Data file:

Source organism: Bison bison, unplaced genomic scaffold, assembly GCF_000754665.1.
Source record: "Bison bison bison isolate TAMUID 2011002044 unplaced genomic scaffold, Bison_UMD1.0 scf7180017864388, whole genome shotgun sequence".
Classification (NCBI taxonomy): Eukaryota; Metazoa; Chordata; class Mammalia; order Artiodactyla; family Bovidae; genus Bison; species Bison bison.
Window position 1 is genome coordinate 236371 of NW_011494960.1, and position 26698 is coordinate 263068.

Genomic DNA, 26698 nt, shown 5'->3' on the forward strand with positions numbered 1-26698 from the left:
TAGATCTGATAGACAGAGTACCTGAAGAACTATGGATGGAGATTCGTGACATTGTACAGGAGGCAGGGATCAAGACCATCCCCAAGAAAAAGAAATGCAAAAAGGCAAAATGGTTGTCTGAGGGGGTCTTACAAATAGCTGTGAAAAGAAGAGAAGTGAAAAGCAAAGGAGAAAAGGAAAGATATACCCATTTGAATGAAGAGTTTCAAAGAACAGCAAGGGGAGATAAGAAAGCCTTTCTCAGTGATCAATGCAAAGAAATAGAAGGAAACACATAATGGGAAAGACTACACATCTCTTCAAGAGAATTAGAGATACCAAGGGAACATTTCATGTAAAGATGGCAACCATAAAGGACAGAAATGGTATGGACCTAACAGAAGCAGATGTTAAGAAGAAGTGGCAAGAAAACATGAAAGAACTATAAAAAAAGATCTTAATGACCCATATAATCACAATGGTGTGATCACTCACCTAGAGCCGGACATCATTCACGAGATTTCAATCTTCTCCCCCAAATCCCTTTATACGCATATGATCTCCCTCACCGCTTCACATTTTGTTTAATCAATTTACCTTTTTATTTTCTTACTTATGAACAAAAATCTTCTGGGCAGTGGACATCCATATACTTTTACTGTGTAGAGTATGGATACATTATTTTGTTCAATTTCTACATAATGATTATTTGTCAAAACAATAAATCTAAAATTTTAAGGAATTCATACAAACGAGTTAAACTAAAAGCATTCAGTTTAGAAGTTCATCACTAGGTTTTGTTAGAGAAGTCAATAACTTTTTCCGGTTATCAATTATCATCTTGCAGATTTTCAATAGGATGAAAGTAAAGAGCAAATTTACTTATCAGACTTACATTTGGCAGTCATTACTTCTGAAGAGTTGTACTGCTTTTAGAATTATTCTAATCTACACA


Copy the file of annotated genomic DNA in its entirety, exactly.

Source organism: Bison bison, unplaced genomic scaffold, assembly GCF_000754665.1.
Source record: "Bison bison bison isolate TAMUID 2011002044 unplaced genomic scaffold, Bison_UMD1.0 scf7180017864388, whole genome shotgun sequence".
Classification (NCBI taxonomy): Eukaryota; Metazoa; Chordata; class Mammalia; order Artiodactyla; family Bovidae; genus Bison; species Bison bison.
Window position 1 is genome coordinate 236371 of NW_011494960.1, and position 26698 is coordinate 263068.

Genomic DNA, 26698 nt, shown 5'->3' on the forward strand with positions numbered 1-26698 from the left:
TAGATCTGATAGACAGAGTACCTGAAGAACTATGGATGGAGATTCGTGACATTGTACAGGAGGCAGGGATCAAGACCATCCCCAAGAAAAAGAAATGCAAAAAGGCAAAATGGTTGTCTGAGGGGGTCTTACAAATAGCTGTGAAAAGAAGAGAAGTGAAAAGCAAAGGAGAAAAGGAAAGATATACCCATTTGAATGAAGAGTTTCAAAGAACAGCAAGGGGAGATAAGAAAGCCTTTCTCAGTGATCAATGCAAAGAAATAGAAGGAAACACATAATGGGAAAGACTACACATCTCTTCAAGAGAATTAGAGATACCAAGGGAACATTTCATGTAAAGATGGCAACCATAAAGGACAGAAATGGTATGGACCTAACAGAAGCAGATGTTAAGAAGAAGTGGCAAGAAAACATGAAAGAACTATAAAAAAAGATCTTAATGACCCATATAATCACAATGGTGTGATCACTCACCTAGAGCCGGACATCATTCACGAGATTTCAATCTTCTCCCCCAAATCCCTTTATACGCATATGATCTCCCTCACCGCTTCACATTTTGTTTAATCAATTTACCTTTTTATTTTCTTACTTATGAACAAAAATCTTCTGGGCAGTGGACATCCATATACTTTTACTGTGTAGAGTATGGATACATTATTTTGTTCAATTTCTACATAATGATTATTTGTCAAAACAATAAATCTAAAATTTTAAGGAATTCATACAAACGAGTTAAACTAAAAGCATTCAGTTTAGAAGTTCATCACTAGGTTTTGTTAGAGAAGTCAATAACTTTTTCCGGTTATCAATTATCATCTTGCAGATTTTCAATAGGATGAAAGTAAAGAGCAAATTTACTTATCAGACTTACATTTGGCAGTCATTACTTCTGAAGAGTTGTACTGCTTTTAGAATTATTCTAATCTACACA